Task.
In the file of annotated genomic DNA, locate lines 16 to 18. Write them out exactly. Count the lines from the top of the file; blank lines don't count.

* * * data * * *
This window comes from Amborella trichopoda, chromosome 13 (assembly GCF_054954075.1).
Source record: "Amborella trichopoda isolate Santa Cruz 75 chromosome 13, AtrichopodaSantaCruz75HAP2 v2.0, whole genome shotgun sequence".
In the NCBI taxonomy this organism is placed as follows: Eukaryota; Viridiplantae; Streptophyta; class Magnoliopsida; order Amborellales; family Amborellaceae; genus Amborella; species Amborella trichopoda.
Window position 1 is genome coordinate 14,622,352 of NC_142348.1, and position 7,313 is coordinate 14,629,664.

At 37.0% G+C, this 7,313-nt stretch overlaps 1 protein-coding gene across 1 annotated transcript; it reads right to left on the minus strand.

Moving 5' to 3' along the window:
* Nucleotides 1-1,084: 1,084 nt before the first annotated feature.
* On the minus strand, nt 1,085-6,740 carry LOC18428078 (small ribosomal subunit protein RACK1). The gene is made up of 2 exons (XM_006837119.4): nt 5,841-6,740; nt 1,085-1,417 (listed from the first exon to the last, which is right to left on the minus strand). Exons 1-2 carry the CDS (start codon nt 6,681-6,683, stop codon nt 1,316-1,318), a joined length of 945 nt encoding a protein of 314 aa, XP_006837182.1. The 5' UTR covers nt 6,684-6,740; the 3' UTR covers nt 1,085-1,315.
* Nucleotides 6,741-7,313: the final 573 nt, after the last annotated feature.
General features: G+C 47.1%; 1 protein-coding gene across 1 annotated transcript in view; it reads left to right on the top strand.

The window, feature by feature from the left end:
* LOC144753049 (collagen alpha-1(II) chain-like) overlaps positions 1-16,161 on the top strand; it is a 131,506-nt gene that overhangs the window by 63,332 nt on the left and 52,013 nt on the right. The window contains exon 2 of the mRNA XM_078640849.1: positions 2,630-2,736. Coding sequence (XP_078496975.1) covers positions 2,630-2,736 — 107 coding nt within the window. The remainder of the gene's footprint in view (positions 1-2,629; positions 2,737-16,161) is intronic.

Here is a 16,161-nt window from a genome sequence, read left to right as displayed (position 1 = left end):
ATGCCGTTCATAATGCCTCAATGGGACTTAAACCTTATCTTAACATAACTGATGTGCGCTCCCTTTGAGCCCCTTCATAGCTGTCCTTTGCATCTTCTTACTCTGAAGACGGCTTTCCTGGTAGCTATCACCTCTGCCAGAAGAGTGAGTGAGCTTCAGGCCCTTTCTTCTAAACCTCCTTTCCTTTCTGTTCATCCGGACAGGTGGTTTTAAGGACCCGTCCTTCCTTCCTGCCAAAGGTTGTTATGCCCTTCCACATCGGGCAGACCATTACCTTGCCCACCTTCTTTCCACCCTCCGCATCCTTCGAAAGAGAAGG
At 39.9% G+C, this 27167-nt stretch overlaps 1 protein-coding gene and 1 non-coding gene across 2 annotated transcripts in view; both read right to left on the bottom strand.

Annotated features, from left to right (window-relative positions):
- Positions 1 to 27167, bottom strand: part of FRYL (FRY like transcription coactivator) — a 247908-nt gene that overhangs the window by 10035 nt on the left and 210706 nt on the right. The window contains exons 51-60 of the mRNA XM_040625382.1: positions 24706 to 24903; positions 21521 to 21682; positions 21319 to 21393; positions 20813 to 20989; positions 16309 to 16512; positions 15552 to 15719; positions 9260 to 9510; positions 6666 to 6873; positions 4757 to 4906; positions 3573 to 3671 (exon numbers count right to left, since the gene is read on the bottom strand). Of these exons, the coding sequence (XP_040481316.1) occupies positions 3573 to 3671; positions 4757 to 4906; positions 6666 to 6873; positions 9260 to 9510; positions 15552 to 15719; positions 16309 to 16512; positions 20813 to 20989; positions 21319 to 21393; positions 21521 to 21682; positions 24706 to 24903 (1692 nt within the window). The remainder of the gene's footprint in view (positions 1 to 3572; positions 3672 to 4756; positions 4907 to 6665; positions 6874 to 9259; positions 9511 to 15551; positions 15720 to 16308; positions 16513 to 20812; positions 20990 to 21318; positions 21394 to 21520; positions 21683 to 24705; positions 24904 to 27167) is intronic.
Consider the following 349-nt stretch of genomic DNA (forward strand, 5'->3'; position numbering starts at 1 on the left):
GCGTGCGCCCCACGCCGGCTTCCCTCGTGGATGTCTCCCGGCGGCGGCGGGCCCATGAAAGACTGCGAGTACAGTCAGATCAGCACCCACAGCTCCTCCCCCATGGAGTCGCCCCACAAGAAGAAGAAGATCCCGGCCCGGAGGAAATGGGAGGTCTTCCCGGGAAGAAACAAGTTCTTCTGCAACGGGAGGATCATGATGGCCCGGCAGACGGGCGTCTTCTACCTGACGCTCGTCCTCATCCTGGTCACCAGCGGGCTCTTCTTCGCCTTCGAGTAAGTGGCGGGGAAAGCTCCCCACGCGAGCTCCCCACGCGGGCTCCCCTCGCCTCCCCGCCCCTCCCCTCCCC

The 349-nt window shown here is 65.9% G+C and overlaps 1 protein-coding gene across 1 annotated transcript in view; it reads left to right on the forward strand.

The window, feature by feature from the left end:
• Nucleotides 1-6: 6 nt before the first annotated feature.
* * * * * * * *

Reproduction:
Annotated features, from left to right (window-relative positions):
- Positions 1 to 27167, bottom strand: part of FRYL (FRY like transcription coactivator) — a 247908-nt gene that overhangs the window by 10035 nt on the left and 210706 nt on the right. The window contains exons 51-60 of the mRNA XM_040625382.1: positions 24706 to 24903; positions 21521 to 21682; positions 21319 to 21393; positions 20813 to 20989; positions 16309 to 16512; positions 15552 to 15719; positions 9260 to 9510; positions 6666 to 6873; positions 4757 to 4906; positions 3573 to 3671 (exon numbers count right to left, since the gene is read on the bottom strand). Of these exons, the coding sequence (XP_040481316.1) occupies positions 3573 to 3671; positions 4757 to 4906; positions 6666 to 6873; positions 9260 to 9510; positions 15552 to 15719; positions 16309 to 16512; positions 20813 to 20989; positions 21319 to 21393; positions 21521 to 21682; positions 24706 to 24903 (1692 nt within the window). The remainder of the gene's footprint in view (positions 1 to 3572; positions 3672 to 4756; positions 4907 to 6665; positions 6874 to 9259; positions 9511 to 15551; positions 15720 to 16308; positions 16513 to 20812; positions 20990 to 21318; positions 21394 to 21520; positions 21683 to 24705; positions 24904 to 27167) is intronic.
Consider the following 349-nt stretch of genomic DNA (forward strand, 5'->3'; position numbering starts at 1 on the left):